What Were the Phoenix Lights?
WORLD HISTORY | June 22, 2019
The Phoenix Lights. Source: (theblackvault.com)
The 1997 event known as the Phoenix Lights has gone down in history as one of the largest UFO sightings ever. While many consider the rumors of extraterrestrial origin to have been debunked, accepting the explanation that the lights were flares, others insist there is more to the story and many link the Phoenix lights to the Hale-Bopp comet which passed the Earth that year.
The sighting occurred on March 13, 1997, and has been described as “a slanting line of bright lights” which appeared one at a time in the sky over Phoenix, Arizona, before disappearing over the Sierra Estrella mountains. Over the next few weeks, witnesses from all over the state, as far away as Henderson, Nevada, reported seeing the lights. These witness accounts were backed by hundreds of photos and videos, making the Phoenix Lights not only one of the largest, but also one of the most documented UFO sightings in history.
However, not all of the witness accounts are the same. In fact, many of them posit that there were actually two incidents that night. The first occurred around 7 pm. A large craft was allegedly seen passing overhead in northwestern Arizona. The first phone call to the National UFO Reporting Center was made by a retired police officer in Paulden who claimed to have seen a “cluster of red-orange lights arranged in a V-formation.” The phone call was followed by numerous reports from cities south of Paulden. While some details varied, all of the reports stated that it was an enormous craft moving slowly and silently, occasionally stopping to hover. The second event, which occurred around 10 pm, was the one to appear in the photos and videos. Rather than a V-formation, this one was an arc which consisted of blinking orbs.
One of the reasons so many people witnessed the Phoenix Lights was that they were already watching the skies hoping to see the Hale-Bopp comet which was approaching its closest pass to the sun. Members of the UFO cult, Heaven’s Gate, believed the comet to be accompanied by an extraterrestrial craft, and later that month, 39 of them committed suicide in an attempt to join the craft. While the Phoenix Lights and the Heaven’s Gate suicides were unrelated events, the two were linked in the 2016 film, The Phoenix Incident.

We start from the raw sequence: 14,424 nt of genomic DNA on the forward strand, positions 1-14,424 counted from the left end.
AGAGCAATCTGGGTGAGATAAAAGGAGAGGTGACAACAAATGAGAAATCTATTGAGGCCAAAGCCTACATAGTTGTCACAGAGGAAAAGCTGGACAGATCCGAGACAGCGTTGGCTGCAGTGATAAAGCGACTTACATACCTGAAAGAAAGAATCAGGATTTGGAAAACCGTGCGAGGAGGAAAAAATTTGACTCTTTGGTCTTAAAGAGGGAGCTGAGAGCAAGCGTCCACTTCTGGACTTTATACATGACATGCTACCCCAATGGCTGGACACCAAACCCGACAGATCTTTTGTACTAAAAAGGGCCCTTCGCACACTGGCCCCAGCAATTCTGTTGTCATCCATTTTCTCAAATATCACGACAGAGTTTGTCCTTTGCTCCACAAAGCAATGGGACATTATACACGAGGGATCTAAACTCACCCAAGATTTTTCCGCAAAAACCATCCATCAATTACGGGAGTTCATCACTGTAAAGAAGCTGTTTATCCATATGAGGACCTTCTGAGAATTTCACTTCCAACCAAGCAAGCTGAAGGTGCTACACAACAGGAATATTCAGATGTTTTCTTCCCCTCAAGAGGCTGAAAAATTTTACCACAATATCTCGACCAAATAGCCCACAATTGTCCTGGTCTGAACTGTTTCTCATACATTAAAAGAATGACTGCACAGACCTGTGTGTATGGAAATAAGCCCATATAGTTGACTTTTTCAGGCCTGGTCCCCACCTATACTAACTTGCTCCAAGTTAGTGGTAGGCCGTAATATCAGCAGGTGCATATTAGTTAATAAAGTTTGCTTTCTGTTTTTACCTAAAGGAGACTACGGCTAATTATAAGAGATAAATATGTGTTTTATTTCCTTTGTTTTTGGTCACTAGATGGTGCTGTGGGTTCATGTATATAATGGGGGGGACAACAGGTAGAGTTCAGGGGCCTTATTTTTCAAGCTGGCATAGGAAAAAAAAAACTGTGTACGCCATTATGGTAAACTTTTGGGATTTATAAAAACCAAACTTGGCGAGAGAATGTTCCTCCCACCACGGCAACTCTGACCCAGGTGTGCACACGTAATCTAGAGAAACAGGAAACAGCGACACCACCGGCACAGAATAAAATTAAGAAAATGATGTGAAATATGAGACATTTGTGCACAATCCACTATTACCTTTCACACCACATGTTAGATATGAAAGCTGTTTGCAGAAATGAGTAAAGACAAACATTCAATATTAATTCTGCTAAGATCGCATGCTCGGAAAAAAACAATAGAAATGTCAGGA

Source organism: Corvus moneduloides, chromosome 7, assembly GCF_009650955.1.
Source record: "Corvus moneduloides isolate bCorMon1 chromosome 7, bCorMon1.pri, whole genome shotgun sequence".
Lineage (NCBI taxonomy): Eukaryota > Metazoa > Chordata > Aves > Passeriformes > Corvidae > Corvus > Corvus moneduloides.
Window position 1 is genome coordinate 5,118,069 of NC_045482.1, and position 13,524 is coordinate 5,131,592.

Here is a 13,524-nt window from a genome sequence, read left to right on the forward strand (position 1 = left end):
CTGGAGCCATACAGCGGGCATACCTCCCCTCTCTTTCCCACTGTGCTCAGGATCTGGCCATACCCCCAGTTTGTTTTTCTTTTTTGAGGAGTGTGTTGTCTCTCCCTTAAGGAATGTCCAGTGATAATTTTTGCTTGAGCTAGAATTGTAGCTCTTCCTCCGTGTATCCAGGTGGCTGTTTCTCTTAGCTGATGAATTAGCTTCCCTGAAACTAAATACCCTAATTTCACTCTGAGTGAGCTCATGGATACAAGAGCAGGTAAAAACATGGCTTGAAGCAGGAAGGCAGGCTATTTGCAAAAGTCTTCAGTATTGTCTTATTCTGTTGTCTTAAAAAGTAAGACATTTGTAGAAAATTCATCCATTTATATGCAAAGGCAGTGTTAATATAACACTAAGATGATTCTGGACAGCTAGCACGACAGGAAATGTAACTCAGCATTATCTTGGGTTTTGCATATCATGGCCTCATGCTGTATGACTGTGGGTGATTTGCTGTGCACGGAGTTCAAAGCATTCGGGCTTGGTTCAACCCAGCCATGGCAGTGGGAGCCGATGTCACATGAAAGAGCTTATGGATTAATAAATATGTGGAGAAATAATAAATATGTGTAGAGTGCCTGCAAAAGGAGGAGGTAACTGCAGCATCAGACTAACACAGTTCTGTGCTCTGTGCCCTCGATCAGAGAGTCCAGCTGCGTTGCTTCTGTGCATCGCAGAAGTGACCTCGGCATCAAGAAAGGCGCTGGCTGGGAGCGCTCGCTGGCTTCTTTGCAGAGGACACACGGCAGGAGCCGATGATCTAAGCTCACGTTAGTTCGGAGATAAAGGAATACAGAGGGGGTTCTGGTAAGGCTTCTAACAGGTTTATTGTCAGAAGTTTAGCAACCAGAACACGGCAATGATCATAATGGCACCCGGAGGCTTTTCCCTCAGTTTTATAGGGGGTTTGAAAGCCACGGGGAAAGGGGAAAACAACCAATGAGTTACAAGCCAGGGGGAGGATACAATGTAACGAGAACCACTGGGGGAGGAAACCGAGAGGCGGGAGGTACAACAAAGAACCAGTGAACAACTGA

The official explanation for the lights is that four A-10 ground attack aircraft from Luke Air Force Base were releasing leftover illumination flares over the Barry M. Goldwater Range. However, this explanation is not universally accepted. Many argue that it would only explain the second incident and not the first. This argument is backed by a spokesperson for the National Guard who allegedly stated that the planes which dropped the flares never flew north of Phoenix. According to UFO advocate, Jim Dilletos, who analyzed the photos and videos of the second incident, the lights could not have been caused by any known earthly source, thus dismissing the possibility that either incident was caused by flares. However, his credibility has been called into question by skeptics.
Dilletos wasn’t the only one who didn’t buy the flare explanation. A Phoenix-area physician by the name of Lynne Kitei abandoned her medical career for four years to investigate the Phoenix Lights and continues to promote her account of the events. She produced a full-length documentary and maintains the Phoenix Lights Network. Another witness, by the name of Jan Markham, claims to have seen the flares that night, a sight which was familiar to her husband, as well as the V-formation. Former Arizona governor, Fife Symington, who witnessed the event and once ridiculed the extraterrestrial claims by having someone dress up as an alien during a press conference in which he claimed to have found who was responsible for the Phoenix Lights, later admitted that despite his years as a pilot and his thorough knowledge of flying machines, he had no idea what he saw that night.
The debate over the origin of the Phoenix Lights continues to this day. Videos can be found on YouTube in which the lights appear unmoving for a full minute rather than falling as flares would do. While not everyone makes the jump from UFO to extraterrestrial, there are quite a number of people who feel the incident has yet to be explained.
Tags: the phoenix lights | UFOs
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